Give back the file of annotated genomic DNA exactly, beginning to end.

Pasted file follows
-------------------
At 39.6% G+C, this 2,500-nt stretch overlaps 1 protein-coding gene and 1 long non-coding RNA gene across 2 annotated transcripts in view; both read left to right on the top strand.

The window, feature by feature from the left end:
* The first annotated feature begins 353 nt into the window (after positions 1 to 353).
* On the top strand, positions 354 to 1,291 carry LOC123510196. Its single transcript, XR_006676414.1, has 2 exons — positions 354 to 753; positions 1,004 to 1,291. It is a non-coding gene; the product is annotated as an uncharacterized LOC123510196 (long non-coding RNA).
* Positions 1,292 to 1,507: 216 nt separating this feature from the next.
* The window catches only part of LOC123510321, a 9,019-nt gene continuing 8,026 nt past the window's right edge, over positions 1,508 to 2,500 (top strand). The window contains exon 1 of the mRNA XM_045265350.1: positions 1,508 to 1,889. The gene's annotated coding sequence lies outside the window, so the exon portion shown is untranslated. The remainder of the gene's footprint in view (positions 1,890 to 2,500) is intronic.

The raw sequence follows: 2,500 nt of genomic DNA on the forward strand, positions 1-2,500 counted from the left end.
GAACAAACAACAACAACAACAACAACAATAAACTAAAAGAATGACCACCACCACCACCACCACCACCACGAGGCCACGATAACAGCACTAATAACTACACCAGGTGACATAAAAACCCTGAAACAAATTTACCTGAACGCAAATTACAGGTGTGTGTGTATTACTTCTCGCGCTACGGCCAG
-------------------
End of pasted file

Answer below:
At 39.6% G+C, this 2,500-nt stretch overlaps 1 protein-coding gene and 1 long non-coding RNA gene across 2 annotated transcripts in view; both read left to right on the top strand.

The window, feature by feature from the left end:
* The first annotated feature begins 353 nt into the window (after positions 1 to 353).
* On the top strand, positions 354 to 1,291 carry LOC123510196. Its single transcript, XR_006676414.1, has 2 exons — positions 354 to 753; positions 1,004 to 1,291. It is a non-coding gene; the product is annotated as an uncharacterized LOC123510196 (long non-coding RNA).
* Positions 1,292 to 1,507: 216 nt separating this feature from the next.
* The window catches only part of LOC123510321, a 9,019-nt gene continuing 8,026 nt past the window's right edge, over positions 1,508 to 2,500 (top strand). The window contains exon 1 of the mRNA XM_045265350.1: positions 1,508 to 1,889. The gene's annotated coding sequence lies outside the window, so the exon portion shown is untranslated. The remainder of the gene's footprint in view (positions 1,890 to 2,500) is intronic.

The raw sequence follows: 2,500 nt of genomic DNA on the forward strand, positions 1-2,500 counted from the left end.
GAACAAACAACAACAACAACAACAACAATAAACTAAAAGAATGACCACCACCACCACCACCACCACCACGAGGCCACGATAACAGCACTAATAACTACACCAGGTGACATAAAAACCCTGAAACAAATTTACCTGAACGCAAATTACAGGTGTGTGTGTATTACTTCTCGCGCTACGGCCAG